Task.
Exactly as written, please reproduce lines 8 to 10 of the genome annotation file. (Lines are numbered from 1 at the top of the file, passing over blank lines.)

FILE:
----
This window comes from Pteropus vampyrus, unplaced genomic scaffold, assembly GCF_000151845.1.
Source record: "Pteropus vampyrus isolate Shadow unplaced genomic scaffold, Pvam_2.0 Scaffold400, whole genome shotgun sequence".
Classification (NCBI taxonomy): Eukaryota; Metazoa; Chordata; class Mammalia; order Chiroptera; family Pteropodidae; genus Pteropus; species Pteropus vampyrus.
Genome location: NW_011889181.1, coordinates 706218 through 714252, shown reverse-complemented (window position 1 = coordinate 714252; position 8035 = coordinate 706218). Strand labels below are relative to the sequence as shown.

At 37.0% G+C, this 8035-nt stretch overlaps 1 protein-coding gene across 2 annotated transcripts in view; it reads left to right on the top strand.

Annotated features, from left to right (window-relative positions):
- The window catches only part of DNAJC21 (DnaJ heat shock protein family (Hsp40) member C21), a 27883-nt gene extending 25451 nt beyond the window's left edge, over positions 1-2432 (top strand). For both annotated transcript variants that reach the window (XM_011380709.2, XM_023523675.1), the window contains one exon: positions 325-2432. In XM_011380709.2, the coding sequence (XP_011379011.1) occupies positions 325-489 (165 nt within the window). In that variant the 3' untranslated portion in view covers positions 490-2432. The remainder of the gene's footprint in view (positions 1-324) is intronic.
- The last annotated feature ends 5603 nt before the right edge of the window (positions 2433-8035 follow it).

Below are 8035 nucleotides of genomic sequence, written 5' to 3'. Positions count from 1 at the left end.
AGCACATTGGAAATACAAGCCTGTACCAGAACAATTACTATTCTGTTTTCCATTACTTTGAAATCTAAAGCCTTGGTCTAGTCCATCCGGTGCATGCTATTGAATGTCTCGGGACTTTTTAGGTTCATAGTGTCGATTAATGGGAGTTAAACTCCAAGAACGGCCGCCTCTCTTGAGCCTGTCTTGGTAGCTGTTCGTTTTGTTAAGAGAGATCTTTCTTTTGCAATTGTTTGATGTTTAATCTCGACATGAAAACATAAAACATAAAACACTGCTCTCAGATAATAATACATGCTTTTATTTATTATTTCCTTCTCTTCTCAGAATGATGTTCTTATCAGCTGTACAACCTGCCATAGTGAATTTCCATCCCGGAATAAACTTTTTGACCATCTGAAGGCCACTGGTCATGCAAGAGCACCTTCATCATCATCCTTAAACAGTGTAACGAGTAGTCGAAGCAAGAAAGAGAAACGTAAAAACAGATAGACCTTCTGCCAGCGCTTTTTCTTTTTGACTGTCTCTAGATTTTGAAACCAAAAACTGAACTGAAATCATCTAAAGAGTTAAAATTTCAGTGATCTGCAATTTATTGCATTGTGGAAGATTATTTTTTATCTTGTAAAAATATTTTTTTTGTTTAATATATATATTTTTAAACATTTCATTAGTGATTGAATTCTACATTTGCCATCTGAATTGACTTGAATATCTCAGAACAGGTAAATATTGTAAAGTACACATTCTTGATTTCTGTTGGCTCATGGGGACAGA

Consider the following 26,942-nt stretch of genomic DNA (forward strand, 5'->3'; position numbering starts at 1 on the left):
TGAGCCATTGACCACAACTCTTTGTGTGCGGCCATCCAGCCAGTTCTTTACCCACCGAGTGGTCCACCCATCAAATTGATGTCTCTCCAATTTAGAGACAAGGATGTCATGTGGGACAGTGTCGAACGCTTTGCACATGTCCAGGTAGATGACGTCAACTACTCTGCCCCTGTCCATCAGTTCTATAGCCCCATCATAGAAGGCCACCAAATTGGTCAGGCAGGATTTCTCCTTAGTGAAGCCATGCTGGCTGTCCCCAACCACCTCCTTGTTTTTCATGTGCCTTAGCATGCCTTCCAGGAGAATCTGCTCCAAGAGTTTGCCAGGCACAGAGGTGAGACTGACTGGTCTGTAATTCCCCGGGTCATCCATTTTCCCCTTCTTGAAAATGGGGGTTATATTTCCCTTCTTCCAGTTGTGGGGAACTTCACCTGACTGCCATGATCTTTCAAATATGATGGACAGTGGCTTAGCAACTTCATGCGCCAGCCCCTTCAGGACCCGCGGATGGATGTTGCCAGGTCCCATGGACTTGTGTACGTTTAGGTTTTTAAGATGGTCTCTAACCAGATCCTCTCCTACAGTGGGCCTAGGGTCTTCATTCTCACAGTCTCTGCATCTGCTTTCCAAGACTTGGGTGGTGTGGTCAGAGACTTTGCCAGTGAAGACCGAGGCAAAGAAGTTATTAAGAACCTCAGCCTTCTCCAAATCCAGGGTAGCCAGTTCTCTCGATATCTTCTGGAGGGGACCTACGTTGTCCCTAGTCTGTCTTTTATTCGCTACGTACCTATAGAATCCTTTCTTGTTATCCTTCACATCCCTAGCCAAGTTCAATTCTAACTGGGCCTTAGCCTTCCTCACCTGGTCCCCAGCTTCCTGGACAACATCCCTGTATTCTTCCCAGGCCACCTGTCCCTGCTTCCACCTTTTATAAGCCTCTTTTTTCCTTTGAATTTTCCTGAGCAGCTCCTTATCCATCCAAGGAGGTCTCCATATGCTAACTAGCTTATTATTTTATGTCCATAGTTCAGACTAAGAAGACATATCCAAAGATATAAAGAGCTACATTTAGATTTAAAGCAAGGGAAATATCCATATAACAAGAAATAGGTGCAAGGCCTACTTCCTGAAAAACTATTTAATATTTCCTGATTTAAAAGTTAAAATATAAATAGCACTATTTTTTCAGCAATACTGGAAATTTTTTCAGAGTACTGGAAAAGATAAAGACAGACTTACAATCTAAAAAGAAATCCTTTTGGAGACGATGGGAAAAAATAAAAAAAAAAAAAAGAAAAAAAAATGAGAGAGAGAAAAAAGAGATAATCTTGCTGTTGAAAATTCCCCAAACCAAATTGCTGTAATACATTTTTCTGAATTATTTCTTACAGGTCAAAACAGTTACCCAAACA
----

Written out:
- The last annotated feature ends 5603 nt before the right edge of the window (positions 2433-8035 follow it).

Below are 8035 nucleotides of genomic sequence, written 5' to 3'. Positions count from 1 at the left end.
AGCACATTGGAAATACAAGCCTGTACCAGAACAATTACTATTCTGTTTTCCATTACTTTGAAATCTAAAGCCTTGGTCTAGTCCATCCGGTGCATGCTATTGAATGTCTCGGGACTTTTTAGGTTCATAGTGTCGATTAATGGGAGTTAAACTCCAAGAACGGCCGCCTCTCTTGAGCCTGTCTTGGTAGCTGTTCGTTTTGTTAAGAGAGATCTTTCTTTTGCAATTGTTTGATGTTTAATCTCGACATGAAAACATAAAACATAAAACACTGCTCTCAGATAATAATACATGCTTTTATTTATTATTTCCTTCTCTTCTCAGAATGATGTTCTTATCAGCTGTACAACCTGCCATAGTGAATTTCCATCCCGGAATAAACTTTTTGACCATCTGAAGGCCACTGGTCATGCAAGAGCACCTTCATCATCATCCTTAAACAGTGTAACGAGTAGTCGAAGCAAGAAAGAGAAACGTAAAAACAGATAGACCTTCTGCCAGCGCTTTTTCTTTTTGACTGTCTCTAGATTTTGAAACCAAAAACTGAACTGAAATCATCTAAAGAGTTAAAATTTCAGTGATCTGCAATTTATTGCATTGTGGAAGATTATTTTTTATCTTGTAAAAATATTTTTTTTGTTTAATATATATATTTTTAAACATTTCATTAGTGATTGAATTCTACATTTGCCATCTGAATTGACTTGAATATCTCAGAACAGGTAAATATTGTAAAGTACACATTCTTGATTTCTGTTGGCTCATGGGGACAGA